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Tuesday 29 January 2019

Tortoise Take

Bring them to book  

The Big Four audit firms have failed in their public duty. We need better bean-counters

The audit firms have failed in their public duty. They are supposed to be the honest brokers who tell us that a company that says it is not bust is good for the money. Auditors are meant to check whether a company’s reported figures give a “true and fair” representation of its finances, so the rest of us can be confident that businesses we trust are not about to disappear.

But where were they during the financial scandals at Autonomy, Carillion, Cattles, Conviviality, BHS, BT, Tesco, Quindell and Patisserie Valerie? In each case, auditors collected enormous fees and delivered no value. They failed to do the bare minimum. Those scandals will cost thousands of people jobs, pensions and their investments.

This is not a problem with small fly-by-night firms. The UK’s audit regulator found in its last annual review that half of KPMG’s audits of major companies failed to meet standards. Globally, the International Forum of Independent Audit Regulators found problems with 40 per cent of the 918 audits of public companies it inspected last year.

There is one obvious answer in circulation: a survey, published this week, found that breaking the auditors up is popular. KPMG, EY, PwC, and Deloitte account for half the US and UK audit markets. Last year, KPMG’s UK chairman described the audit sector as an “oligopoly” – a market where a few players dominate. While break-up may be where we end up, it is not the place to start.

If we simply increase the commercial pressure on auditors by making more of them, we might well reduce the price of the service for companies. But some of the problems within the sector are not related to the lack of competition. Given that companies appoint their own auditors, they could end up competing harder – which could lead to yet lower standards. That, rather than the cost of audit, is the big problem.

So how to make audit better?

Audit is a state-guaranteed market: medium-to-large entities are required by law to submit to an audit. But auditors are left to regulate themselves too much – with predictable results. In 2015, Britain’s audit regulator proposed removing rules that would prevent companies from paying dividends when they did not actually have any cash that they could safely distribute. In doing so, they proposed abolishing the very rules that modern auditors were introduced to enforce. The world needs stronger, more independent regulation.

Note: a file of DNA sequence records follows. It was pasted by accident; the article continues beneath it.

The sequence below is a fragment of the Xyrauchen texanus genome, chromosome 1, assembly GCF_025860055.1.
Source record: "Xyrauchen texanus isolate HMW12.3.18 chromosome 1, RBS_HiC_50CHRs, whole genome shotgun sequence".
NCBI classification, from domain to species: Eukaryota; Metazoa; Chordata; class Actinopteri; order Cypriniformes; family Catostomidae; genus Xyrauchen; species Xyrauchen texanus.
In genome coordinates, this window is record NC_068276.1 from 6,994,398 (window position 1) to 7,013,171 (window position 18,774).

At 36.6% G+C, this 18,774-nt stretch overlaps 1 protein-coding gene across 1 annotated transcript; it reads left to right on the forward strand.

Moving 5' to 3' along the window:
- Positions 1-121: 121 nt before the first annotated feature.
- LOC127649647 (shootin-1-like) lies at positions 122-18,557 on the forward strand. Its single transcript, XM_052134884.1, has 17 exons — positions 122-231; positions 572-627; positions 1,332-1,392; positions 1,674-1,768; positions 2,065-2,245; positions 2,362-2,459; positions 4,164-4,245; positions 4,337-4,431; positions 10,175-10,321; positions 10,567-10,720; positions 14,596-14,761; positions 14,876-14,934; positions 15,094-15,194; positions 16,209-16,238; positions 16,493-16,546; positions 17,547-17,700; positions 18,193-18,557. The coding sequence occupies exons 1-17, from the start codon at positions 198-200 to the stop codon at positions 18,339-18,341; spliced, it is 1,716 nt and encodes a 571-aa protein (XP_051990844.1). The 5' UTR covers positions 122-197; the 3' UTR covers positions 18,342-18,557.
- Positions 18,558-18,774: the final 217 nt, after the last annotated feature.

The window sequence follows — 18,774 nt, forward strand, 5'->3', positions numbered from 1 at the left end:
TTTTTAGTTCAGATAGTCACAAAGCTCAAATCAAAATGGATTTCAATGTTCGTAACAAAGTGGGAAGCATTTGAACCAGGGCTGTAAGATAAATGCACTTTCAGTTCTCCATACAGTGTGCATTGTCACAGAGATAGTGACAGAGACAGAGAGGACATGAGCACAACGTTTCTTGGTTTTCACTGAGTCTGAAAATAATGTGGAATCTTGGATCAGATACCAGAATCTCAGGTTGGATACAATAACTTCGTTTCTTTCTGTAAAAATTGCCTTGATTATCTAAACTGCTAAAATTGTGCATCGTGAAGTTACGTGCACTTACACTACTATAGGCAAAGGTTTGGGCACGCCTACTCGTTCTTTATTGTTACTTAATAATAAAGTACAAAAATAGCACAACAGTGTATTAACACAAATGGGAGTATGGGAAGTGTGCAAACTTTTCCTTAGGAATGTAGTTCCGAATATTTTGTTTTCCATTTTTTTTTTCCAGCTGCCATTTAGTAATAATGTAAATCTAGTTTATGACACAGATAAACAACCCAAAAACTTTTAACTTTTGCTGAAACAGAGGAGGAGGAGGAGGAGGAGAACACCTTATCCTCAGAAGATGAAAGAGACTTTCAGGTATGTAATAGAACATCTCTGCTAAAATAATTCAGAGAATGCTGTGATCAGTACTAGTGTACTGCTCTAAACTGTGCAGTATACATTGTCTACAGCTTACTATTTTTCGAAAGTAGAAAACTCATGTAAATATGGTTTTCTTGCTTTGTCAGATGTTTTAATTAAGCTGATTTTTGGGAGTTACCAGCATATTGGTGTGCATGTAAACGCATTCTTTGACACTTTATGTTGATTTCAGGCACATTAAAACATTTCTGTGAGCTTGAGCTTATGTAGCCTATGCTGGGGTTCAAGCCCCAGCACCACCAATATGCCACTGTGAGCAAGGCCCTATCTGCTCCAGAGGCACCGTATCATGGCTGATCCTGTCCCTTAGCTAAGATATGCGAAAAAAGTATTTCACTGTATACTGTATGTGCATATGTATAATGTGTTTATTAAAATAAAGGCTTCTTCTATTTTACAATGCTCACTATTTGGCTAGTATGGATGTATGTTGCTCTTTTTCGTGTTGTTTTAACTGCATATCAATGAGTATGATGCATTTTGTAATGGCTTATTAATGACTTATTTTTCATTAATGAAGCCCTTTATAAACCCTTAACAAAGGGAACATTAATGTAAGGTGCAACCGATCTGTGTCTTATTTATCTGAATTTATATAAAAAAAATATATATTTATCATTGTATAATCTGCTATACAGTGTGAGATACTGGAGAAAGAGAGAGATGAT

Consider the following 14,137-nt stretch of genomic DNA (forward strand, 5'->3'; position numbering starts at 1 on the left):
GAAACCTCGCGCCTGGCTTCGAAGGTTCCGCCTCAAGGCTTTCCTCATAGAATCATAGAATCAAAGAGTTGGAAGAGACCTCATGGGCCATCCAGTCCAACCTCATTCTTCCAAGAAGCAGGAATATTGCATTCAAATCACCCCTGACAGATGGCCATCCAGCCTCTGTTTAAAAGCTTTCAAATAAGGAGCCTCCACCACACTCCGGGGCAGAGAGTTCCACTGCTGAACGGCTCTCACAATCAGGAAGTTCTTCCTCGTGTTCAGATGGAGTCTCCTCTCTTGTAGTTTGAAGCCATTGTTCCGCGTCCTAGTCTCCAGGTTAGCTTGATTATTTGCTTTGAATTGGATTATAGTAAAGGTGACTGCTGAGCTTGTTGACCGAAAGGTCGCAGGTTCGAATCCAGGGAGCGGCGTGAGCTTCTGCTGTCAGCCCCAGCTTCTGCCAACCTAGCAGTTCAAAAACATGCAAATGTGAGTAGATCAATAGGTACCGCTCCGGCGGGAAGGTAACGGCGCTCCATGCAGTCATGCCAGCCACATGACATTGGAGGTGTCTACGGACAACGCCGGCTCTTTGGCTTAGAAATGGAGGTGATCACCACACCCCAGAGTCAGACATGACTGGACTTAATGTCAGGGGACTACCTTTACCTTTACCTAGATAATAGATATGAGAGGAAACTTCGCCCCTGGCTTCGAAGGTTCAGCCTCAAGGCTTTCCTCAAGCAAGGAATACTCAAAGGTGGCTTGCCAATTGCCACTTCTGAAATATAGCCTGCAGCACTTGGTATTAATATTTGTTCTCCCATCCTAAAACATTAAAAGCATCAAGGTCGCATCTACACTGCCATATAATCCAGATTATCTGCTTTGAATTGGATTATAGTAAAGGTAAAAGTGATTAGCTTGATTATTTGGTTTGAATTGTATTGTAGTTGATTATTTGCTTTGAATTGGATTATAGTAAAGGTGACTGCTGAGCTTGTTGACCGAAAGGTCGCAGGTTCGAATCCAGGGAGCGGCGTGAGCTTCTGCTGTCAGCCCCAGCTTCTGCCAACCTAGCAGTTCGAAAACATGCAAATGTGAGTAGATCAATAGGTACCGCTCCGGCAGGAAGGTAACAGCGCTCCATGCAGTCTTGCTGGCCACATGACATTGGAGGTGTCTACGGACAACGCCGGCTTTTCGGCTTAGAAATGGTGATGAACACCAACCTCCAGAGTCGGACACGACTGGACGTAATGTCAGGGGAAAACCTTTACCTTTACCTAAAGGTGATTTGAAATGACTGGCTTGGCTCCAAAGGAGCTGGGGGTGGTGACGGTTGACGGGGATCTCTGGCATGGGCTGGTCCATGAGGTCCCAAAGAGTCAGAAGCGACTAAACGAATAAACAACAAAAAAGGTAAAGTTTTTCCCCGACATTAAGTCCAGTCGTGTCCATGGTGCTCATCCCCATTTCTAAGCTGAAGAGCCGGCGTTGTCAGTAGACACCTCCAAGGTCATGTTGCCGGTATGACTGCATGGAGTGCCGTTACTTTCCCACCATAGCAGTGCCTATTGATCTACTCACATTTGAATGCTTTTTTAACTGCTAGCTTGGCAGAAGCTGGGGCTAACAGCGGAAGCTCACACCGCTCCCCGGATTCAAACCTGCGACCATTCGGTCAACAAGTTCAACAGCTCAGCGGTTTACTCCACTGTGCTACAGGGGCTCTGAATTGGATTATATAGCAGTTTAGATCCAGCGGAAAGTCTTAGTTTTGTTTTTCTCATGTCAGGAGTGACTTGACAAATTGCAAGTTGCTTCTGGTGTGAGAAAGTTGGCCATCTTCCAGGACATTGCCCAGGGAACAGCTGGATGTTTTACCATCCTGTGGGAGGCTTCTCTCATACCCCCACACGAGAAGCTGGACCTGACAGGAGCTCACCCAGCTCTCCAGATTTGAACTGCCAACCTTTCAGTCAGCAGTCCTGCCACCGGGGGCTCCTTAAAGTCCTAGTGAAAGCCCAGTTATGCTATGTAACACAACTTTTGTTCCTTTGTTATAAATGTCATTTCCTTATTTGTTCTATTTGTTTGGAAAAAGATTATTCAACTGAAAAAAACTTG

Furthermore, all too often, auditors make more money charging their clients large consultancy fees than by auditing their books. The two roles are in conflict. An auditor should feel free to make declarations about a company’s strategy that might discomfit it. But if that strategy were devised by an auditor’s colleague, would they be so bold?

There is a similar problem with auditors who work for the same clients for years: yes, the auditors will get to know the business. But will they become beholden to their longstanding clients? If they find something one year that they missed in earlier audits, will they feel compelled to defend older judgments – or will they come clean, and acknowledge the earlier error?

We also need a cultural shift. Auditors, as a profession, ought to feel profound shame when it emerges that a company has been allowed to mislead the world about its solvency. But it has become technocratic and light-touch, done by graduates looking at aggregate data rather than by experienced accountants who know how to ferret out irregularities.

Auditors today hide: they blame their failure to detect irregularities on financial statements handed to them by company managements. They say they are watchdogs, not bloodhounds. Let us be clear: that is not what we need of them. They are not there to protect their clients, but to find out what their clients are up to.

It may be that we end up breaking up the auditors: we certainly do not think they deserve particular protection. If the audit market is uncompetitive, get the trust-busters in. But a lack of competition is not the core of the problem that worries us. Our concern is that, even though it is currently relatively easy for big auditors to make scads of money, auditors are not providing the basic service that we demand of them.

Auditors should be doing a harder job for less money – and enjoy pricklier relationships with their clients. They may not want to move to that world. But if they will not go there willingly out of a sense of professional obligation, legislators should force them to.